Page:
Injustice: Year Two #7

Injustice: Year Two #7

Writer: Tom Taylor Artist: Mike S. Miller Publisher: DC Comics Release Date: April 9, 2014 Cover Price: $0.99 Critic Reviews: 4 User Reviews: 3
7.7Critic Rating
7.5User Rating

Imprisoned by the Justice League, Sinestro tells the story of how he once ruled Korugar and notes the parallels to Superman's current situation.

  • 9.0
    Batman-News - Elena Carrillo Jul 9, 2014

    This installment may divide your attention a little, but it packs an emotional wallop right out of the gate, gives you a nice cool down, then serves up some big action for its finale. Tom Taylor once again brilliantly combines comedy, pathos, and thrills while continuing to build on ever-growing tension just as the art team of Redondo, Miller, Derenick, Lokus, and Abbott deliver another bright, well-rendered issue that's going to look equally awesome in the context of a future epic trade collection. Read Full Review

  • 7.8
    Weird Science - Jim Werner Apr 9, 2014

    Tom Taylor continues the slow burn with a trip down memory lane with our favorite fear monger, Sinestro. While it makes sense in the story, I am waiting with baited breath for the "Explodey, Splodey Splode".  It will come and it will be great, just not this week. Read Full Review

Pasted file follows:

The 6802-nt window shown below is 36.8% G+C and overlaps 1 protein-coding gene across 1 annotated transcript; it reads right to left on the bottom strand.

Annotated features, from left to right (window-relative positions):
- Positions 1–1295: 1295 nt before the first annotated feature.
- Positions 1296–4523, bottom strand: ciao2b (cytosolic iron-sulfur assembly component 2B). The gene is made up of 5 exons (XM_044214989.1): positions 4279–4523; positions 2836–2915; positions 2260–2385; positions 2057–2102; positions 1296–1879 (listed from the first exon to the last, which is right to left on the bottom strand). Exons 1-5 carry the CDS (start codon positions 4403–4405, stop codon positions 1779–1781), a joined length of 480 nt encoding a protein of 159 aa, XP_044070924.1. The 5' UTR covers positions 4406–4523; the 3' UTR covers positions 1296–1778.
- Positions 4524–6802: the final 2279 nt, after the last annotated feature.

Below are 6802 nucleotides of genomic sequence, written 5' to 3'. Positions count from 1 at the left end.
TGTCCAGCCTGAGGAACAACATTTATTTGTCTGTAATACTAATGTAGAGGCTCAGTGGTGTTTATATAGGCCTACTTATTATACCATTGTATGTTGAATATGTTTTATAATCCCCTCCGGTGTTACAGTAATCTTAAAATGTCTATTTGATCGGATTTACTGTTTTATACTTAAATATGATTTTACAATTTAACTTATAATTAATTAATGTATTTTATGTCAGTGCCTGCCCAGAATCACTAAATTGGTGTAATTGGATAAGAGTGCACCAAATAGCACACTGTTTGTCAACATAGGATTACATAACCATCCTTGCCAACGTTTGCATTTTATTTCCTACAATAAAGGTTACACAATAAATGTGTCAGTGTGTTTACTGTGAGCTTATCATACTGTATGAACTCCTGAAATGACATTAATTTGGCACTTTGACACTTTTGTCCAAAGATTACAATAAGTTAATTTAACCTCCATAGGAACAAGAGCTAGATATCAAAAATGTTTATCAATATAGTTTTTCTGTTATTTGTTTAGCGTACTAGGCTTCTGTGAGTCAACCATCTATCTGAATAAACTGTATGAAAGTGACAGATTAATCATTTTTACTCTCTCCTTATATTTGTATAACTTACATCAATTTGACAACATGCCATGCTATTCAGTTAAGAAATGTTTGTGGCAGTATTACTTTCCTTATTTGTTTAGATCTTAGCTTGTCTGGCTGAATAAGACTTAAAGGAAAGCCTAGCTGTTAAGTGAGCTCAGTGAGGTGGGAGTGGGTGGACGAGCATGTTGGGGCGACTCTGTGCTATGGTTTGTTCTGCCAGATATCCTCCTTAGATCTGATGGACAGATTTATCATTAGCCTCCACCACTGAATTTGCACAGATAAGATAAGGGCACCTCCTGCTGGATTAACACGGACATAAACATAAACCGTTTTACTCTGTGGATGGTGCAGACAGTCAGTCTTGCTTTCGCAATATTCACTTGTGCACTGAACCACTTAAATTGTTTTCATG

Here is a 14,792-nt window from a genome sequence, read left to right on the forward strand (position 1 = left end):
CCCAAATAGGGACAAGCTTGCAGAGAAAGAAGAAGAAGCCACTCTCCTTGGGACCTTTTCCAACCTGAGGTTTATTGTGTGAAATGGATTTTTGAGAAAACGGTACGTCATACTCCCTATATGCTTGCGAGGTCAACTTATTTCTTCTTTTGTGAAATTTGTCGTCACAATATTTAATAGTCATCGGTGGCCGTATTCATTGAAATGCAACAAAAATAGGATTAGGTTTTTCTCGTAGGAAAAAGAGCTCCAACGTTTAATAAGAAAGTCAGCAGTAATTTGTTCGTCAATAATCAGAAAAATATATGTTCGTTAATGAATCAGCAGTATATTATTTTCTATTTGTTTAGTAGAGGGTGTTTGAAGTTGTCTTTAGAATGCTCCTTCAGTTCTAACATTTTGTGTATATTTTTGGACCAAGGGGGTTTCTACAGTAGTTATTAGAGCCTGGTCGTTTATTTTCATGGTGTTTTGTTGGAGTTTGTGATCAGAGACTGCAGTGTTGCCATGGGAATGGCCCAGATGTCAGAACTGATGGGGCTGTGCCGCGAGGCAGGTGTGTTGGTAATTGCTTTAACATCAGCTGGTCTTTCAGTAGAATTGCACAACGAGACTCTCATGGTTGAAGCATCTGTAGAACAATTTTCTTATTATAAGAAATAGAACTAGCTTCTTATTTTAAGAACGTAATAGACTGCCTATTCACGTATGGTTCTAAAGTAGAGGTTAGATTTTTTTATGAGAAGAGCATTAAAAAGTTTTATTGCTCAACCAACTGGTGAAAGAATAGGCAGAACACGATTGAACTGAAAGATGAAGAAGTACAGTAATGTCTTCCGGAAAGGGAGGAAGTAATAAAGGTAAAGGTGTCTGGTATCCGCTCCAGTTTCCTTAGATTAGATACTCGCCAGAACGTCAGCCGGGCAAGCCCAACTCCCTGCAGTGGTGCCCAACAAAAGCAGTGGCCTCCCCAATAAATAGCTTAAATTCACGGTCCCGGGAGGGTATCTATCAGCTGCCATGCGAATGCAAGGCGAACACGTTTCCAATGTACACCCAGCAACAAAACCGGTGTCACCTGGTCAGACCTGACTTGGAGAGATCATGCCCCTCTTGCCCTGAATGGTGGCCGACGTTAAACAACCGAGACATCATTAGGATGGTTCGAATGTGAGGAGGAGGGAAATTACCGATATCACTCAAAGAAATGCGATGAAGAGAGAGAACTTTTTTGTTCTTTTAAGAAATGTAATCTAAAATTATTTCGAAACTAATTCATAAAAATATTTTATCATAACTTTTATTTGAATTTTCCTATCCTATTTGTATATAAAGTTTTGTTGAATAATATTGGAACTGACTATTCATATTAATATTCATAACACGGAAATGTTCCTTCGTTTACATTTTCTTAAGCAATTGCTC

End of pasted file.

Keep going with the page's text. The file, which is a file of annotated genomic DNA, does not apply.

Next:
• 7.8
    Geeked Out Nation - Jideobi Odunze Apr 11, 2014

    So while Injustice: Year Two #7 did spend time trying to show that similarity between Sinestro and Superman through a past we knew of, it was necessary for what is to come next. When you look at the situation Superman finds himself in, it doesn't matter if the person is good or bad. If you are able to show some validation towards what Superman wants, he will surely take your word. Any person in his shoes would be looking for someone who would agree with him and convince him that what he's doing is right. Read Full Review

  • 6.0
    Comic Vine - Gregg Katzman Apr 8, 2014

    Sinestro's a character that has always appealed to me, so it should come as no surprise this latest chapter kept a pretty good grip on my interest. The presentation of Thaal's tale is intelligently executed, but you can't help but feel that it's a major departure from the "big picture." Yes, it's completely understandable that Sinestro needs to be given depth -- especially for new readers -- but ultimately, it doesn't bring anything new to the overall narrative or pack the same kind of punch and intrigue that the other chapters possess. It's still an enjoyable issue, but given the fact so many promising plot points are floating around, it would be been great to have it tackle more than just Sinestro's past. Read Full Review

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